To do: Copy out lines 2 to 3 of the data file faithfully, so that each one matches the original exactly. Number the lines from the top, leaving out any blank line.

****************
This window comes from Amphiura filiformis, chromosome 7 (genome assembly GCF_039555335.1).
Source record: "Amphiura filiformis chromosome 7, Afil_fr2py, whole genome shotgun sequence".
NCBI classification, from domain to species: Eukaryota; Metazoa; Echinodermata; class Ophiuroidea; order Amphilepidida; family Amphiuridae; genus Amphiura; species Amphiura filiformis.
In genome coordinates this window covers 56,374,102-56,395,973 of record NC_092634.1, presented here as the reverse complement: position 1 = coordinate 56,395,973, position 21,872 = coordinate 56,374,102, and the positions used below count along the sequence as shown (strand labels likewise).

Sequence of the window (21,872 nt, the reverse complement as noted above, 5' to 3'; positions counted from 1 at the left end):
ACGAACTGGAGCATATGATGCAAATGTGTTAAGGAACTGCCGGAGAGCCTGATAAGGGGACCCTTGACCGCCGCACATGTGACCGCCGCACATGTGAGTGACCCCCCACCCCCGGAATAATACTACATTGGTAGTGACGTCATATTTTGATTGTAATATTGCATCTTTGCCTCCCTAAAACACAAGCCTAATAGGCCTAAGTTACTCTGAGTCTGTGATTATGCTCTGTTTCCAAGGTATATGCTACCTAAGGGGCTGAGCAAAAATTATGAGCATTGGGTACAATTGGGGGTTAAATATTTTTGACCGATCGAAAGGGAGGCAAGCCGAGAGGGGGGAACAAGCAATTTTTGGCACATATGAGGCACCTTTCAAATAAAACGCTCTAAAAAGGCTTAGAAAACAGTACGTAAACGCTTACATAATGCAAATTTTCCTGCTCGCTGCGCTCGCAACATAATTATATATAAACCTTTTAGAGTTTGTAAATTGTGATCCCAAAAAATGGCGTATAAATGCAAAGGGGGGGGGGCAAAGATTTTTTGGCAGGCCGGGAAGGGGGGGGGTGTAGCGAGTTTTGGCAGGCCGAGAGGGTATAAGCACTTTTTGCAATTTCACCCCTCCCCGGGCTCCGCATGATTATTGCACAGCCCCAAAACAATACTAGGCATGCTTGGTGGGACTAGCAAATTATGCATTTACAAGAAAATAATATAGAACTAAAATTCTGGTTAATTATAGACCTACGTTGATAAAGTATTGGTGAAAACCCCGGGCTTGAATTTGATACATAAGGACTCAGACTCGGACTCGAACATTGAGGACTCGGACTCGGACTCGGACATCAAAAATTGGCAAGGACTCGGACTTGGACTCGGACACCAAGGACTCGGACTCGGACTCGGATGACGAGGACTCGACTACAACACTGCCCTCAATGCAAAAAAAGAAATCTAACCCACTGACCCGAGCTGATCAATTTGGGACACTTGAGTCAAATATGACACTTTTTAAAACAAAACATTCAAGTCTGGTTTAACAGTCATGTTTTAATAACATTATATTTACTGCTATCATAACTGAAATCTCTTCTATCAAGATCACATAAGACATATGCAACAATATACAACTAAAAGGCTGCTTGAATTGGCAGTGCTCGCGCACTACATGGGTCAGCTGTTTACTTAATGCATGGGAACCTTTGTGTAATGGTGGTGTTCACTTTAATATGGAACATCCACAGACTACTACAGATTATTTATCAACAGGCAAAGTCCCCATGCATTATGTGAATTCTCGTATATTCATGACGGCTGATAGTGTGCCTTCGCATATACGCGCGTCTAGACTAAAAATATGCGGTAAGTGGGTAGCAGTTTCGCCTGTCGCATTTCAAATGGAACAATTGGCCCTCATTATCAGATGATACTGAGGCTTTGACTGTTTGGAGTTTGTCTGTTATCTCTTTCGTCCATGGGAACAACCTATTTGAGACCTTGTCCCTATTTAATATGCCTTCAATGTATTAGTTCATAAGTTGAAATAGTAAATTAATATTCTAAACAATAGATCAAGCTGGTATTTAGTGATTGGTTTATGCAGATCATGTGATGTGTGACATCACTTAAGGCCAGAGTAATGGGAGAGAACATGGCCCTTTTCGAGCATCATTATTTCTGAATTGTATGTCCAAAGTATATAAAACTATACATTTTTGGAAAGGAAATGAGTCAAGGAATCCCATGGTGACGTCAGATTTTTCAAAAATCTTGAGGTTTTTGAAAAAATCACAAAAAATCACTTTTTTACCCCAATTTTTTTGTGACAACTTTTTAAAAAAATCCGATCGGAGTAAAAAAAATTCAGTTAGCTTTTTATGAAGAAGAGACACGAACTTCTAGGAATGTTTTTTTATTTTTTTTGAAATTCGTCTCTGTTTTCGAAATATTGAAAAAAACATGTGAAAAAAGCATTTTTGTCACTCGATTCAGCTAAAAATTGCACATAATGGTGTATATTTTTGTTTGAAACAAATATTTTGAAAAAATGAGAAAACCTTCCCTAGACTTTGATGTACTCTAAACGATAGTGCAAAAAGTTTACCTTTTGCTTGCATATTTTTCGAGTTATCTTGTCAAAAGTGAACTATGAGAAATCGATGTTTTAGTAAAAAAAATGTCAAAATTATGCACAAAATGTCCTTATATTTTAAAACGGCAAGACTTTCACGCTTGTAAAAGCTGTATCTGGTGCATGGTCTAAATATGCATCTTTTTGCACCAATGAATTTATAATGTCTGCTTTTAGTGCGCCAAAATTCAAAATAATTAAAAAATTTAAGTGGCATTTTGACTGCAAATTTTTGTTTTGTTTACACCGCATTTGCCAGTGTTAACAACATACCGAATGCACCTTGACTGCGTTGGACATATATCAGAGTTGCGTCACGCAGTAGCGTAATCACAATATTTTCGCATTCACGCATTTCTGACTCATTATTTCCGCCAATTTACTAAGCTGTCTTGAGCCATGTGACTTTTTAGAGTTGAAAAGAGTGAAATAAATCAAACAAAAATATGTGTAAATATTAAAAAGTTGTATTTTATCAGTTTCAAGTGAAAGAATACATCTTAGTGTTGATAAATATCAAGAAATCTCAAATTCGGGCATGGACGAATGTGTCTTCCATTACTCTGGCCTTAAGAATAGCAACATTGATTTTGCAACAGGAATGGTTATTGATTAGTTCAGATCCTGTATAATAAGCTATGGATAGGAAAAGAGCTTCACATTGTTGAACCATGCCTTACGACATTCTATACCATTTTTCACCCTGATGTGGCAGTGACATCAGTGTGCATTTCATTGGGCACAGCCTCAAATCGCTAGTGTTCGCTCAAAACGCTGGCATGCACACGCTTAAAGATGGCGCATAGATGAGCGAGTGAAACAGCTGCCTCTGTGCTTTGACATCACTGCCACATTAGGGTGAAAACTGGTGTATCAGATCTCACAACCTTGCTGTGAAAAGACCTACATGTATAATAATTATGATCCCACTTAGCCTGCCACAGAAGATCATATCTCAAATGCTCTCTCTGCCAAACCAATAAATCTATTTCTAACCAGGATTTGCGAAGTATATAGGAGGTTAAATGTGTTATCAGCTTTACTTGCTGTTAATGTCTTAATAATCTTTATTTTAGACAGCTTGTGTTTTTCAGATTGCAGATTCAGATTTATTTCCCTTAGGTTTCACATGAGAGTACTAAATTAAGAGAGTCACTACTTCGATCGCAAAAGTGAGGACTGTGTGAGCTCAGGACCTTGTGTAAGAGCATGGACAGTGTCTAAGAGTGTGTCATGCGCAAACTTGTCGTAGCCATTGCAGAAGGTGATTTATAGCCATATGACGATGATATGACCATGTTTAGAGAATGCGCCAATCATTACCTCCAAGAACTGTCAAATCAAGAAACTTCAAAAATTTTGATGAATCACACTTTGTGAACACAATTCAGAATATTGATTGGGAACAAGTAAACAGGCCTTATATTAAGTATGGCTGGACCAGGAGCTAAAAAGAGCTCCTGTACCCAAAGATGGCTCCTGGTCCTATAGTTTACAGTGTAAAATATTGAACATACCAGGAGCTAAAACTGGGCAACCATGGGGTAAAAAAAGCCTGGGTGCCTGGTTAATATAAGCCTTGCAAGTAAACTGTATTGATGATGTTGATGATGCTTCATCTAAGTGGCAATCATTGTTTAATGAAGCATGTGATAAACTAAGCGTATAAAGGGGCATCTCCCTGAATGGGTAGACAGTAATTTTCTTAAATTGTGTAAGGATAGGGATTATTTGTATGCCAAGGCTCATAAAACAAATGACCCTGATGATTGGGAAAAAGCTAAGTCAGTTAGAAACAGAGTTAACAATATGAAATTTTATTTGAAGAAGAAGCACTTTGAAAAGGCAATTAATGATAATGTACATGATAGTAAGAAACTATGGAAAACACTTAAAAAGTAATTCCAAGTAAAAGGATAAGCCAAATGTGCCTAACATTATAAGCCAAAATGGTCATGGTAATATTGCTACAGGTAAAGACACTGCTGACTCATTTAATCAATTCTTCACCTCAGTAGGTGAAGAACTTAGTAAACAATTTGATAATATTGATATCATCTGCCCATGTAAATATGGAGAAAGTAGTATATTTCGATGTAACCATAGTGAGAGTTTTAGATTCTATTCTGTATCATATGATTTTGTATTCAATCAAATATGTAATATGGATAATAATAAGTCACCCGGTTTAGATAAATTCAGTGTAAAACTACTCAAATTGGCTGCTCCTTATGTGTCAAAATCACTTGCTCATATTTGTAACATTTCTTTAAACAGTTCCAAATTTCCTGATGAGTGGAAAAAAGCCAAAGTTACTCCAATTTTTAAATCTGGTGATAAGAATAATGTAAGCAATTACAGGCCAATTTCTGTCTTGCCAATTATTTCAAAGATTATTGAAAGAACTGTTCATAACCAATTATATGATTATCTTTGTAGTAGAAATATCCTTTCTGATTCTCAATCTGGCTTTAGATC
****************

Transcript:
Source record: "Amphiura filiformis chromosome 7, Afil_fr2py, whole genome shotgun sequence".
NCBI classification, from domain to species: Eukaryota; Metazoa; Echinodermata; class Ophiuroidea; order Amphilepidida; family Amphiuridae; genus Amphiura; species Amphiura filiformis.